Keeping Your Boundaries During the Holidays

There was once an old man known for being able to defeat any challenger. His reputation extended throughout the land and many gathered to study under him. One day, a young warrior arrived at the old man’s village. He was determined to be the first to defeat the great master, since he had both strength and the ability to notice and exploit the opponent’s weakness.

The old man gladly accepted the young warrior’s challenge. As the two faced one another, the young warrior began to hurl insults at the old master. The verbal insults went on for hours, yet the old man merely stood there motionless and calm. Finally, the young warrior exhausted himself. Defeated, he left.

The great master’s students gathered around the old man. “How could you endure such an indignity?” they wondered. “And how were you able to drive him away?”

“If someone comes to give you a gift and you do not accept it,” the master replied, “to whom does the gift belong?”

 

As we head into the holiday season we are likely be with family with whom old wounds may be lurking. If you usually experience an annoyance or straight up have an ongoing conflict with someone you're about to visit with, consider giving the relationship some thought ahead of time. If you can come up with greater insight to the dynamics that play out before you sit around the Thanksgiving table (or any situation, really), you might save yourself some heartache.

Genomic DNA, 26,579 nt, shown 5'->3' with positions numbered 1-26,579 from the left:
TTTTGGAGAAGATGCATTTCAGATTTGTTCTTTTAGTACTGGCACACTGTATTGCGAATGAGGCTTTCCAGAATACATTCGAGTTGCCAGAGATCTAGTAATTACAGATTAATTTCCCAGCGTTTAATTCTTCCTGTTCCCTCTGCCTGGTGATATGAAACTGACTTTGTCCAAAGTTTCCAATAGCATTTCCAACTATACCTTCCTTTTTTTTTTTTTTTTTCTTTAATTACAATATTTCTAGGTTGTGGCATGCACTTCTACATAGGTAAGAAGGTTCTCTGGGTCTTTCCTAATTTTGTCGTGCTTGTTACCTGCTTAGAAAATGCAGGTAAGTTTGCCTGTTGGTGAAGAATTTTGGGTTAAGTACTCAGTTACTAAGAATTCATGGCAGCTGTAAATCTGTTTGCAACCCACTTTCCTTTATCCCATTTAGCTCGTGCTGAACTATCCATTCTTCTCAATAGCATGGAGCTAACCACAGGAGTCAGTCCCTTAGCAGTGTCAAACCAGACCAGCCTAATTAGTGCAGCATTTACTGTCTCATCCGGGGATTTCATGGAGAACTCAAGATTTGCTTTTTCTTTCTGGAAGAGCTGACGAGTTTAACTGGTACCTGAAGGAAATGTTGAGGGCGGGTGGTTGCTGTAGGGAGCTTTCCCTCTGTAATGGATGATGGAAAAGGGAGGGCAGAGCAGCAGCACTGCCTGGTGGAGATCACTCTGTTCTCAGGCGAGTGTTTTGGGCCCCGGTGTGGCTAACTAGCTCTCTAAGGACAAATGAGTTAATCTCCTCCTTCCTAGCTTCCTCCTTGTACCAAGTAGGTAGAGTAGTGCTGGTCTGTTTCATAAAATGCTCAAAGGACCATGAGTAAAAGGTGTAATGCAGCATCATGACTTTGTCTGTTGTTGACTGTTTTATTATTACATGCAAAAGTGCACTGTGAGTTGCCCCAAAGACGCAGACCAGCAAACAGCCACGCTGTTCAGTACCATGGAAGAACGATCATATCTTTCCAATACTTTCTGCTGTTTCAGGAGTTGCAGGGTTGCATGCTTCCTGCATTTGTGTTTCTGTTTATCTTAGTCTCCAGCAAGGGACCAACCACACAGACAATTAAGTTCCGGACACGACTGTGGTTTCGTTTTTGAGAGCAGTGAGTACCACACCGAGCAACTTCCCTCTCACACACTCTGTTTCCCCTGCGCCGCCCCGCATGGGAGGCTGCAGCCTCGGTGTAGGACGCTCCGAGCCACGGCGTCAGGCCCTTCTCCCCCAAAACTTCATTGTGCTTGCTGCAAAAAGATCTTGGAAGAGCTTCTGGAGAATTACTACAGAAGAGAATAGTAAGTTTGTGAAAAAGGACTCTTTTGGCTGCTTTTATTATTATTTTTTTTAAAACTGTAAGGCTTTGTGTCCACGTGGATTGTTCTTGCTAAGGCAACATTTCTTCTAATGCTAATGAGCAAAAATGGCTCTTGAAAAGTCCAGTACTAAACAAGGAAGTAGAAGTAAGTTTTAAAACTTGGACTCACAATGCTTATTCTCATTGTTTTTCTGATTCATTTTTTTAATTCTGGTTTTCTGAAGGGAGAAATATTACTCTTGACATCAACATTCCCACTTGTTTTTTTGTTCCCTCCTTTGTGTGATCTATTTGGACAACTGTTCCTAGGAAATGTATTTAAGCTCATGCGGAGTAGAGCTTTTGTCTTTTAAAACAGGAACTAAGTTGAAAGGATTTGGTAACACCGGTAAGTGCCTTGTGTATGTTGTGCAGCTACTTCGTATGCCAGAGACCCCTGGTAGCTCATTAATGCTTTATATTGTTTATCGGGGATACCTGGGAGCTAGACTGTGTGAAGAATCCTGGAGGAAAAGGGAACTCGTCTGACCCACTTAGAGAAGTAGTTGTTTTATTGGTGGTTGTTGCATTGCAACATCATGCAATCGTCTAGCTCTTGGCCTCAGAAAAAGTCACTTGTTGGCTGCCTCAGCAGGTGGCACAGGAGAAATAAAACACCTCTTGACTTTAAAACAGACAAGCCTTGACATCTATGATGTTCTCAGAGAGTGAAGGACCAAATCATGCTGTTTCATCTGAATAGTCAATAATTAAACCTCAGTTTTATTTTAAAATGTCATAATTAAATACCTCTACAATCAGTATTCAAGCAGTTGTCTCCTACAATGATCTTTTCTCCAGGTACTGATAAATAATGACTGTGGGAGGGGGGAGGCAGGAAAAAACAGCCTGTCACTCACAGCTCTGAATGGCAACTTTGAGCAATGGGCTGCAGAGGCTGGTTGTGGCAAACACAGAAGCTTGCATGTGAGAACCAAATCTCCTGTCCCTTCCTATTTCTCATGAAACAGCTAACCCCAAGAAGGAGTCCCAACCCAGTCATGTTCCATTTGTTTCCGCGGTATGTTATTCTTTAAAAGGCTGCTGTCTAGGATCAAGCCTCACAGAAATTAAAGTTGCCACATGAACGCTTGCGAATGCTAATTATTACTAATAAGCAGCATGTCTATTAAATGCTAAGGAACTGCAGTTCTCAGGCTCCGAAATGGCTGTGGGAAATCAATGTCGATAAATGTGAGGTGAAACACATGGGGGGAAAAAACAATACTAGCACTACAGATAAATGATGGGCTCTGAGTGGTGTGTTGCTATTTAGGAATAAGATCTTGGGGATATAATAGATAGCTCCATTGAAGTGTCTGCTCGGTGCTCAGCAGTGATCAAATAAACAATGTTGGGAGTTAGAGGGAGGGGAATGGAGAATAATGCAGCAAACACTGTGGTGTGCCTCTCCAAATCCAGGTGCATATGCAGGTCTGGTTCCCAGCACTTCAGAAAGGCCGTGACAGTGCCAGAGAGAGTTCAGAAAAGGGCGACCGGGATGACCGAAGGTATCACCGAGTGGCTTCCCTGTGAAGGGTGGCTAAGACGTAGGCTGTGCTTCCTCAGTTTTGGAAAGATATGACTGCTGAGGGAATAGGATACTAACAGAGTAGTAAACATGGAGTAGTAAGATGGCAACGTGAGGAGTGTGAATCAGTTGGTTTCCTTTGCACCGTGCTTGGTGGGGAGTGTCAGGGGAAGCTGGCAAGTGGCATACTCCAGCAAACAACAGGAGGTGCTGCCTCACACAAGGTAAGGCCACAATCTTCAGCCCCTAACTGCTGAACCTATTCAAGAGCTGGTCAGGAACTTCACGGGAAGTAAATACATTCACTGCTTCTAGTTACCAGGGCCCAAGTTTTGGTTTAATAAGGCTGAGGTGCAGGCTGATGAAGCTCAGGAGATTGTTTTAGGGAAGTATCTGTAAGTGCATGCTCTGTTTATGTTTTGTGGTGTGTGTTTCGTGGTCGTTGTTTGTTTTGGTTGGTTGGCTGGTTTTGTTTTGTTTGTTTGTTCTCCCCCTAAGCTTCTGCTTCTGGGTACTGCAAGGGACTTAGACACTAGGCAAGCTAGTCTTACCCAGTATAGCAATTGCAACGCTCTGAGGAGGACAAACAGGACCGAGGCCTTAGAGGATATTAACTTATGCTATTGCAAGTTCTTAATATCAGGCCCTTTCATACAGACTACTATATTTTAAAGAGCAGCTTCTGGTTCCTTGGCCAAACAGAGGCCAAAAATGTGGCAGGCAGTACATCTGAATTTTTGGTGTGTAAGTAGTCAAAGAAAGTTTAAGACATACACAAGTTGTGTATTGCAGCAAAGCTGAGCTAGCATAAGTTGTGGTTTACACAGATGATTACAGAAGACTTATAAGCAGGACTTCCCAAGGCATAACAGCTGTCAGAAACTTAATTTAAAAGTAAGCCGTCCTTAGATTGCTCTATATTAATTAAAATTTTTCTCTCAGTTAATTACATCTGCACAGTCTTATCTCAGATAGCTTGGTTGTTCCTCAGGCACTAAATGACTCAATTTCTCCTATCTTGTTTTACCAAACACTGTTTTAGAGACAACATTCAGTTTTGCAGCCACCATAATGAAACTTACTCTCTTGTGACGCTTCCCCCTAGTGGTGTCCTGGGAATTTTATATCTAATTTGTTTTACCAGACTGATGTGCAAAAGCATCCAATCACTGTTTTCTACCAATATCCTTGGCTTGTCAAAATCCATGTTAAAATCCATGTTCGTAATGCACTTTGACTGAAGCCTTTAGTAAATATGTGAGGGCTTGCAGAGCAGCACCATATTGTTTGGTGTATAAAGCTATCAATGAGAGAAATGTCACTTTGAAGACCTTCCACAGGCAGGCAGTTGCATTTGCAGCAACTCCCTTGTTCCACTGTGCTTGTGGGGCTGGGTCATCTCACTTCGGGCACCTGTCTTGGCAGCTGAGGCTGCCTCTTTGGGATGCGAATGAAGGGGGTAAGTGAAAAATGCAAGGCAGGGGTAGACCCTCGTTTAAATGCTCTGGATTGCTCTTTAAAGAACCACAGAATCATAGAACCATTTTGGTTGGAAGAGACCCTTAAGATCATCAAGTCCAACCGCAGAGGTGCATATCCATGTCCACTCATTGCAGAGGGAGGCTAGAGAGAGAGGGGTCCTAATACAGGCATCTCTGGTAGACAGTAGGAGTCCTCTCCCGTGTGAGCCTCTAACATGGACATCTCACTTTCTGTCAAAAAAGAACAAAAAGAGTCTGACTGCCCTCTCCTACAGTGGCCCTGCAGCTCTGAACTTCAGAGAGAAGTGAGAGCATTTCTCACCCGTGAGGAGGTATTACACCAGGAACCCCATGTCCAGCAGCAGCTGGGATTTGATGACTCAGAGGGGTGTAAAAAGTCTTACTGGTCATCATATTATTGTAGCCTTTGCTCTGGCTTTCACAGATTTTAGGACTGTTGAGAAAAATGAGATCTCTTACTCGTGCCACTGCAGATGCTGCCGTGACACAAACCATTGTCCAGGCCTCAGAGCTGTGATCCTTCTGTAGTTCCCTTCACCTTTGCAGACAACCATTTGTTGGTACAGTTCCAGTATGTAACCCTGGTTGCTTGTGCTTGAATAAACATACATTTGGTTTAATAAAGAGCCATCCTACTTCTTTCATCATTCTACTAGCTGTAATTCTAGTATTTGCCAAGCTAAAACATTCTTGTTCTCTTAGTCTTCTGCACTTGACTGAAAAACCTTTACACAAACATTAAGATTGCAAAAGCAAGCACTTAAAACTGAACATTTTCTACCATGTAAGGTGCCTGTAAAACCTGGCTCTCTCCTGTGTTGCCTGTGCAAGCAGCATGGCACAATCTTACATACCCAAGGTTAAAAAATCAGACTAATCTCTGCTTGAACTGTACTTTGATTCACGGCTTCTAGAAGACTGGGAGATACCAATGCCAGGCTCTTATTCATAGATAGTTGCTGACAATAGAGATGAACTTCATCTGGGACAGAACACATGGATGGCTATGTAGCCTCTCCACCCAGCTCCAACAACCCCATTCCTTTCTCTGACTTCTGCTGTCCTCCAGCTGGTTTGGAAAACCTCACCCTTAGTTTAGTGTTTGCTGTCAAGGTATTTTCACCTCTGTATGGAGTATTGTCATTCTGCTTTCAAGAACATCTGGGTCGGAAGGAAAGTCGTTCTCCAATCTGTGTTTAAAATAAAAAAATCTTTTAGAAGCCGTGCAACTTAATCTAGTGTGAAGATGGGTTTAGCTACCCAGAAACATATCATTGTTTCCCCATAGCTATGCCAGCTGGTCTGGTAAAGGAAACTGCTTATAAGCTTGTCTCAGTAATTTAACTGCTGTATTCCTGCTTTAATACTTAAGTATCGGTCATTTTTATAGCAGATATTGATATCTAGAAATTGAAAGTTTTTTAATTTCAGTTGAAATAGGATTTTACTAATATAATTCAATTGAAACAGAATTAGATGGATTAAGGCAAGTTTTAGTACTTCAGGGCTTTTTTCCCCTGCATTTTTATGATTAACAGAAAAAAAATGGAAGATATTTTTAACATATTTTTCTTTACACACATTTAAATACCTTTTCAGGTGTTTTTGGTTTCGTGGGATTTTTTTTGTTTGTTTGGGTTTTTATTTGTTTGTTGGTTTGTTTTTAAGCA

Consider:

  • What is it that bugs you about them? What are you worried about happening this time? What stories or past events can you not get out of your head?
  • Why do they annoy/upset/infuriate you? What is it about them that gets your goat? Why does that particular thing get under your skin?
  • When it happens, is it really a personal attack or is it possible that they are projecting their own issues into you? Do they try to injure you or are they maybe stuck in their own misery and throwing it out at others?
  • What are your limits? How much can you take without losing it? Where are your boundaries?

Only you know the answers to these questions and the answers may be unique to each person you’ll be interacting with. It’s also entirely possible that you don’t know the answers to these all questions yet, you just know that person annoys the heck out of you. This is why I encourage you to give yourself some time to prepare.

  • Try to let past stories stay in the past and look at events and relationships with a fresh eye in the present. This can help from compiling anger and resentment, which eats us up from the inside.
  • Be the person you want to be. Respond in a way that keeps you calm and neutral, if not positive. This can help keep a situation from escalating as well as helping you to stay grounded.
  • We teach others how to treat us. If someone is rude, critical or hurtful to you, tell them so and that you don’t appreciate (accept) it.
  • If someone begins trying to goad you into an argument, recognize it for what it is and try not to engage. You don’t have to respond to everything everyone says on that same level. You can provide a “small” answer that ends your participation and move on. You’re not obligate to play their game.
  • Be responsible for your feelings and personal boundaries. No one else is going to do it for you.
  • It’s okay to say no respectfully.
  • If all else fails, ignore and retreat.

To read my previous posts about the holidays, click here and here. To read more about personal boundaries here and here.

I do hope you have an enjoyable and happy Thanksgiving.